By contrast, the Boston of 2011 is one of the liveliest literary communities in the world, from the Globe and Phoenix, to Grub Street, to MFA programs at Emerson, Lesley, Suffolk, U. Mass. Boston, and the MA at BU, to Boston Public Library programing, to festivals in Copley Square and Somerville, to magazines, Ploughshares, Agni, Post Road, to PEN New England, to bookstores such as Grolier, Newtonville Books, Back Pages, Harvard Bookstore, Brookline Booksmith, Porter Square Books and on. Some years ago, Dan Wakefield commented that there were more readings per square inch in Boston than anywhere else. Related to this change is the wider understanding of literary publishing. Most readers and book people now at least know, understand and value what a “literary magazine” IS.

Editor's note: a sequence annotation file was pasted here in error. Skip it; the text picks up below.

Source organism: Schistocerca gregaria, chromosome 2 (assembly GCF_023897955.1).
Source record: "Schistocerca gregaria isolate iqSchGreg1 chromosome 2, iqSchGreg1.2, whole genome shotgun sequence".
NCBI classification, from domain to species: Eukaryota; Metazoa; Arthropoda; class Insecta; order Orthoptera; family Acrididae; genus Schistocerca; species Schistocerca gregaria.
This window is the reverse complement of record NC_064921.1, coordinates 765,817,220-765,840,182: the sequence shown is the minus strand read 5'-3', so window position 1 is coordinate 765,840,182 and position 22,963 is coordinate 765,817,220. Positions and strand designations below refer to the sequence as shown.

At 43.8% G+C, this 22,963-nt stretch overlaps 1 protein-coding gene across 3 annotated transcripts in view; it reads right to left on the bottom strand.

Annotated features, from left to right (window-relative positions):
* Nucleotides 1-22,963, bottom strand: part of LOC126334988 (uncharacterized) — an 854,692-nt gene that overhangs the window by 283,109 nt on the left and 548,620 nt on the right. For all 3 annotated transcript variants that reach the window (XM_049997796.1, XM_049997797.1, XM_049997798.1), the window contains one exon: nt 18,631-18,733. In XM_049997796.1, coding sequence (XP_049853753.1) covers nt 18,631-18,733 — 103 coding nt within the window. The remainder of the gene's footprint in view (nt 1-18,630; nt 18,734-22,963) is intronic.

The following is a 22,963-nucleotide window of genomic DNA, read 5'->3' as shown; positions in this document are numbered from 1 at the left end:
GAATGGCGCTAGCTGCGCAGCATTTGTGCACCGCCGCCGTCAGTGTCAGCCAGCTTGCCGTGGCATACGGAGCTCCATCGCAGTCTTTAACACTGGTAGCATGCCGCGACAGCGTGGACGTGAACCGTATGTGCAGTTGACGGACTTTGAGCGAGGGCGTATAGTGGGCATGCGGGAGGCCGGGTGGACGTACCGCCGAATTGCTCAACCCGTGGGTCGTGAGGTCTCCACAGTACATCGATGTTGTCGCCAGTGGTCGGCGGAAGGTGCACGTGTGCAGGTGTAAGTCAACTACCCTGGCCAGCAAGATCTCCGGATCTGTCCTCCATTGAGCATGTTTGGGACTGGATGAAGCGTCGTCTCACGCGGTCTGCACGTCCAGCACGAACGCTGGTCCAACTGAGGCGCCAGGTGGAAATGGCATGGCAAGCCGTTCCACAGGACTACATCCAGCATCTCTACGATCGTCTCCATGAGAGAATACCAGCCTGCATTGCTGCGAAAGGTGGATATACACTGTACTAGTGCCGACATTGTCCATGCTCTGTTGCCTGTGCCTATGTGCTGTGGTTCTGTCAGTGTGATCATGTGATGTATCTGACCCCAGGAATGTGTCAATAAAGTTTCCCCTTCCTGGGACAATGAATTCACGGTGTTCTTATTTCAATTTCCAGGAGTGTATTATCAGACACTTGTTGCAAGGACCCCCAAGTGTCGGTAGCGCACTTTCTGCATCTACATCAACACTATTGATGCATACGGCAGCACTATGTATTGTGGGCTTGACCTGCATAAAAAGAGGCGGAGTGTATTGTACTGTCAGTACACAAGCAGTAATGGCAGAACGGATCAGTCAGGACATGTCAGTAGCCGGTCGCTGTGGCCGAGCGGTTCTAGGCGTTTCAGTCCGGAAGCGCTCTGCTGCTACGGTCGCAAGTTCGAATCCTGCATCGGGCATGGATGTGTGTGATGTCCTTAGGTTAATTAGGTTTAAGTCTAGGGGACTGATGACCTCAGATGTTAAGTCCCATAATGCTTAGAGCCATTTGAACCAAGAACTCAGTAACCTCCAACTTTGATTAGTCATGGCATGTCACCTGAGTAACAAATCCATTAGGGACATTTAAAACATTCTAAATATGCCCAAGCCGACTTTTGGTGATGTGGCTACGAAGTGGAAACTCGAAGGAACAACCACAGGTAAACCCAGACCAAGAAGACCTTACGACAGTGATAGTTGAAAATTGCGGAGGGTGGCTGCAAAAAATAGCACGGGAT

From the outset, the mission of Ploughshares was to help cultivate this community – and indeed, the very idea of “literary community” here and elsewhere, what Jim McPherson would call a “numina.” After Peter O’Malley and I became co-directors, and given lively disagreements among the founding writers, we adopted the idea of a revolving editorship, where each writer would take a turn editing an issue. For my part, it was a profound idea, rooted in my Amherst background and I suppose the tradition of “practical criticism” (I.A. Richards, F.R. Leavis, and company). I credit our example with the current practice of Houghton-Mifflin’s “Best Of” series. It was a good idea; the idea of debate through the supporting evidence of sensibility. Success in our sense was aesthetic, from issue to issue, from poem and story to poem and story. We got reviewed. We got grants. We won awards. Each next issue became miraculously possible both in the richness of available work, in grant support, and our resourcefulness and determination in finding readers.